It is by sheer accident that I got my hands to this book. A young volunteer, an IIT alumni and an MS from US, ShobitMathur who is founding member of Vision India Foundation who had come to Mumbai to spread the word about this young organization gave me this book as co-publisher of this book. It was another stroke of good luck that I had an occasion to meet gentle smiling Dr. Balasubramaniam in Mumbai within a month of getting this book during a Litfest organized by Swami Vivekananda Insitute of Management. It was much easier to read the book and understand it as I could put a face to the experiences of a social activist, a worthy citizen of this nation.

The most striking and endearing part of the book is its story of ordinary Indian. Not stories about us, city bred educated well off people, but of people living on the fringes of our society, who are a blur at the periphery of our vision; whom we see while travelling but only see as another object on the side of the road. These stories are not narrated with pathos, but with straight forward honesty. Without any flourish from Balu, they simply touch you deep down and you slowly start seeing these tribal brethren with a new eye. There is no anger flowing from Balu when he talks of these touching experiences many of them changing his own life at different steps. There is compassion that comes out of the heart of a devoted follower of Swami Vivekananda, not just in words but in deeds. This compassion is of a person one with his tribal friends whom he loves.

Dr. Balasubramaniam is impressed and moved with their dignity and their honesty. He feels one with them when they share their food, love, travails and helplessness and come forward to work with him when he feels that may be, he cannot really do much to change wretched condition of poverty struck society that gave this nation so much for its progress but have been sidelined. Though SVYM has worked mainly in tribal area near Mysuru in a few tehsils, and his new organization Grassroots Research & Advocacy Movement (GRAAM) is head quartered in Mysuru; the experiences could be from any part of Bharat i.e. India. Any person working in some other region of India can easily identify with Balu’s experience.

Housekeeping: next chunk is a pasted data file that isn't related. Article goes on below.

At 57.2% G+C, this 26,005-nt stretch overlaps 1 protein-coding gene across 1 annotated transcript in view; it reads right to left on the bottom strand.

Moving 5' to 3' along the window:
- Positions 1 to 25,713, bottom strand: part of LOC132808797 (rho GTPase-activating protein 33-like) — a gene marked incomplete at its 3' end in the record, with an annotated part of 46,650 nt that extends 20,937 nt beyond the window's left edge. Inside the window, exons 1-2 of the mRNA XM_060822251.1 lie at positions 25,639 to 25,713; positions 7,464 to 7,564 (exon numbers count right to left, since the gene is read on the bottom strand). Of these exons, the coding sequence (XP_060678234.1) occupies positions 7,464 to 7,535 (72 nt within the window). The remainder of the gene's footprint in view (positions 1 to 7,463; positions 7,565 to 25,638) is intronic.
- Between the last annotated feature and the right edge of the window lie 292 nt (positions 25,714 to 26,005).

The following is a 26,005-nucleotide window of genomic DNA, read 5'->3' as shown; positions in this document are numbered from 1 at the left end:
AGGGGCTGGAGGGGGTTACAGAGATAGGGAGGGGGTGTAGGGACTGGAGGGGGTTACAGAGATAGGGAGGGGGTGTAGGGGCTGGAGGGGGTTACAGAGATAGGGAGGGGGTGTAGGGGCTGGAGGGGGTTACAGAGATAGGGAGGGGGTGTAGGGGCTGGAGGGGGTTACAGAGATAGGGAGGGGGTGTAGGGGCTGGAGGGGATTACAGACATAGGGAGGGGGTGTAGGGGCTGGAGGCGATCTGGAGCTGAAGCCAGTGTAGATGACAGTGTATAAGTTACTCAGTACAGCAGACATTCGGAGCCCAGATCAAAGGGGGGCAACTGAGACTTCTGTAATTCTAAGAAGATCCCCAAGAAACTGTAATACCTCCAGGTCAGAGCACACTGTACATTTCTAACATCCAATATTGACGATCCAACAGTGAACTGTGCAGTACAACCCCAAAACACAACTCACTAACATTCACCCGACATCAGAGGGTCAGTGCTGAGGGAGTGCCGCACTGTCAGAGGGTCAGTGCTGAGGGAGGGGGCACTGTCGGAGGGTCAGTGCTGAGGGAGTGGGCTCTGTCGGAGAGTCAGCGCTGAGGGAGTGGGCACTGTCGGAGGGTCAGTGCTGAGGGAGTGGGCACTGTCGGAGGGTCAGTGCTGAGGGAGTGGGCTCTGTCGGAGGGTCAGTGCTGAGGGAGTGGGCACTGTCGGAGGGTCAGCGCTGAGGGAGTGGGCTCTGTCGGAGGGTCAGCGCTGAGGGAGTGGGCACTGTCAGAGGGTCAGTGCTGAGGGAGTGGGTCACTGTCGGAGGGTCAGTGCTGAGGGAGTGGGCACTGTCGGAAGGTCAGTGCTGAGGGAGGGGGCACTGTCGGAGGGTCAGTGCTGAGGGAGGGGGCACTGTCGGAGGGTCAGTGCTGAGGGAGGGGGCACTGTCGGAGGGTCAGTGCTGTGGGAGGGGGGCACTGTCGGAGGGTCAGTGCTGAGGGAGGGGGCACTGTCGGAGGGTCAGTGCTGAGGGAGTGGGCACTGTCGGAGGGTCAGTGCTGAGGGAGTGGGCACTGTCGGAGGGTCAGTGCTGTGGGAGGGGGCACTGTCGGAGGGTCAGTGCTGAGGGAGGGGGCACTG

As I read through the book ‘i, the citizen’, I could mentally divide the book in three parts – First is his experience of starting his journey in social service as a young doctor. This is full of anecdotes and most uplifting and wondrous, heart touching part of this book. Second part is about his social advocacy and work as a organizer of citizen’s movement in educating people on Right to Information (RTI) , fighting against corruption. This is critical part of this book, but being of recent history sounds familiar except that he has lived these movements moving amongst ordinary citizens. But his sharing of living stories during this time and paradox of people wanting corruption free society while they use it as compulsion in daily life does change your perspective and you realize how difficult this work is. Third part is about his evolution to research and advocacy based on ground level experience in social movements. This would sound preachy except that he has actually lived this while we have only debated it.

Latter two parts are thought provoking and a lesson for people who write about corruption, peoples’ rights and talk big on TVs, though not as gripping as first part. Author shares his experience in lucid style about utilizing various social welfare schemes that government floats and why they fail and how difficult is it to make them succeed. How various programmes are made for deprived sections of the society without hearing their side of the story or their expectations.

He narrates the story of a poor mother who shook his conscience by teaching this young intern fresh from MBBS the difference ‘prescription’ and ‘treatment’. How this single incident told him which way his life would lead him. He recounts how women from a helmet berated him in worst language for providing them with water taps within the village instead of thanking him for saving them 8 km of water to fetch water. This set him thinking what is development? Shouldn’t citizens have a way in policy making for policies that directly affect them or profess to support them? A simple tribal woman taught him why government should not build houses for poor but let them build it with traditional skills with resources provided to them, rather than making impractical costly houses not fit for their habitat. He talks about difficulties an honest villager faced in getting benefits of ‘Below Poverty Line’ citizens and how these benefits are siphoned off by well to do people.

There are innumerable stories, innumerable experiences. Through all these, he leads you to his world of social activism through citizens, each citizen being responsible for bringing out a change in our society, to bring in participatory democracy with peoples’ direct participation in working of government and policy making.

Any person who has some inkling towards social work or seva, needs to study this book, not just read to open up her/his eyes to real functioning of our society outside the light circles of light that we enjoy in cities, how one needs to work patiently with people as one’s own family, work patiently with governing apparatus that is so foreign to real world of Indian citizens and take along people to bring in positive change in the society. Afterall, political governance cannot bring in change, society has to be part of it.

Ratan Sharda
28th Feb, 2016

Review by Prema Raghunath. Published in the October 2016 issue of The Vedanta Kesari

GRAAM_I-the_citizen_Vedanta_review